After a miserable first night, Derrick kindly suggested we pack up and go home, but I had waited all year to hang out with the Shorts and (name the B movie that made this tune famous) Nothin’s Gonna Stop Us Now. So I knocked back enough Extra Strength Excedrin to see me through the day. (btw: did you know that Excedrin is loaded with caffeine? I had no idea, but it explains why it made me feel so geeoood.) I pasted on a smile and tried to have fun, and loved Rachel and Jason all the more for forgiving my going to bed at 9 pm and the wet mop personality I surely had all weekend. (How tragic for them to miss out on my usual, fascinating self.) They even allowed me and my germs to eat at the same picnic table with them. Rachel called me today, almost one week later, to kindly ask how I was feeling and wondered: did I find out if it was strep? She just wanted to know because–and please don’t feel bad, Jen–every last one of her kids now have what I had, just in time to go back to school. (And I thought being a wet mop was my worst offense.) She wasn’t annoyed at all, just hoped I felt better. Do you see why we’re still friends?
So. I didn’t get to be hyper and goofy with my kids and howl at the moon in the great outdoors, like I’d planned. But…

I did get to go on a horseback ride with Rachael (my daughter) which was about the coolest thing we’ve ever done together (horses are super pretty and smell good when you’re buzzed on Excedrin.)
And on our last day I got to follow the children through the trees to the “secret place” they’d been doggedly hiding from us all weekend, which we parents had to admit was pretty spectacular.

I got to smell Megan’s proud find (think dead. think fish. no. think only fish skin.)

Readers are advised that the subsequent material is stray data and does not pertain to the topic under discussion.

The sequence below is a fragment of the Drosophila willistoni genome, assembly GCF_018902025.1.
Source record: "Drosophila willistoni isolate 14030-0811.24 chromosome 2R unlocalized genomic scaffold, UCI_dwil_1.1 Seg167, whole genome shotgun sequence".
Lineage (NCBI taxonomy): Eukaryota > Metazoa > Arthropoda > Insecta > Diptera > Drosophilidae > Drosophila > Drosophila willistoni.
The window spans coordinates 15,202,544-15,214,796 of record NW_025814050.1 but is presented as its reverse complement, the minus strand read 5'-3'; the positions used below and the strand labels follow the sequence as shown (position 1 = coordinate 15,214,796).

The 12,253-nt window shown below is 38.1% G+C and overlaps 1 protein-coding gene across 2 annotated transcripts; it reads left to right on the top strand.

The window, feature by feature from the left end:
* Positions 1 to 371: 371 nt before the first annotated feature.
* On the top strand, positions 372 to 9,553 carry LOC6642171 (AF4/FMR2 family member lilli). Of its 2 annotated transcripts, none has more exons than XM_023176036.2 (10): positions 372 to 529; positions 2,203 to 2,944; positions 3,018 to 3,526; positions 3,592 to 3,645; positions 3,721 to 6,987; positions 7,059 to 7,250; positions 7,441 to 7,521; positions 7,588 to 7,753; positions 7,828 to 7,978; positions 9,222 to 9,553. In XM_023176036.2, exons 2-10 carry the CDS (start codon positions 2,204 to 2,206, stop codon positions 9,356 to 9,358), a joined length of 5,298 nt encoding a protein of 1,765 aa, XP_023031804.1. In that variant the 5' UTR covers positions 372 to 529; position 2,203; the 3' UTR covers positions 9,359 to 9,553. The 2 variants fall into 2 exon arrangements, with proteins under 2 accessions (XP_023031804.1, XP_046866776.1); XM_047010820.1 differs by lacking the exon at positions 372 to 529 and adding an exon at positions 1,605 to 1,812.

I got to consume mass quantities of Rachel’s sublime homemade-yes-straight-from-her-garden spaghetti sauce, which is the new Bomb in my life (need that recipe, Rache! need you to grow the veggies for me, Rache!) I missed out on canoeing, fishing, and the slip ‘n slide (achey body napping in said “cabin”)…

I got to be in the beautiful mountains with my great friends, great family, and great weather. When you’ve got the essentials covered, even if things aren’t blogperfect, they can still be really, really good.
There was dirt, there was a graham cracker, there was chocolate.
That’s all we know.

These two hotties got even hotter when they
made us breakfast two days in a row.

Ethan and Max. All weekend. Do not even ask.

Ethan cruelly takes advantage of Mom’s illness and realizes lifelong dream of eating nothing but BBQ Lays for two days straight.

For once, when dealing with Ethan, Dad isn’t the only horse’s as*.

The elusive Secret Place

Clara had to be the sweetest, quietest, happiest baby I’d ever been around. Yes, I am including my own children in this assessment.

We thought it would be a good idea to let the kids spend alot of time unsupervised in this rocky, secluded area that had lots of water and the lingering possibility of bears. Children do need to explore.

Meg wasn’t quite old enough to do her own trail ride, like Rache, but she was a good sport about doing a pull ride with her dad. Considering her size, she may just have a future in jockeying.

The dead fishskin find. Still not sure where she found it, how she got it, why she wanted it. Never did get a clear answer on that.

Remember that s
cene on City Slickers when they talk about their “best day?” I think the day of the trail ride was Rachael’s Best Day. She just couldn’t stop smiling. I was so happy to be there with her.
Doped up as I was.

Cool Runnings

I’ve decided on a B-movie theme for my post titles…I’ll see how long I can keep it going.
I am spending the week at my in-laws house in Seaside, Oregon. Laura (my mom-in-law) is wonderful and always insists on watching the kids if I want to go do anything. It’s only polite that I take her up on it once in awhile.
So this morning I went for a gloriously long, slow, quiet, solitary run along the beach. For the first time I can remember, the beach was absolutely empty. No people, no dogs. No kids. No cars. No running buddies. No iPod. Just me, the seagulls, the salt-heavy air, and the waves crashing into the velvety Oregon coastline.
There are worse ways to spend a Wednesday morning.
A simple pleasure, perhaps, but too good not to share. Tell me again why we spend money on theme parks?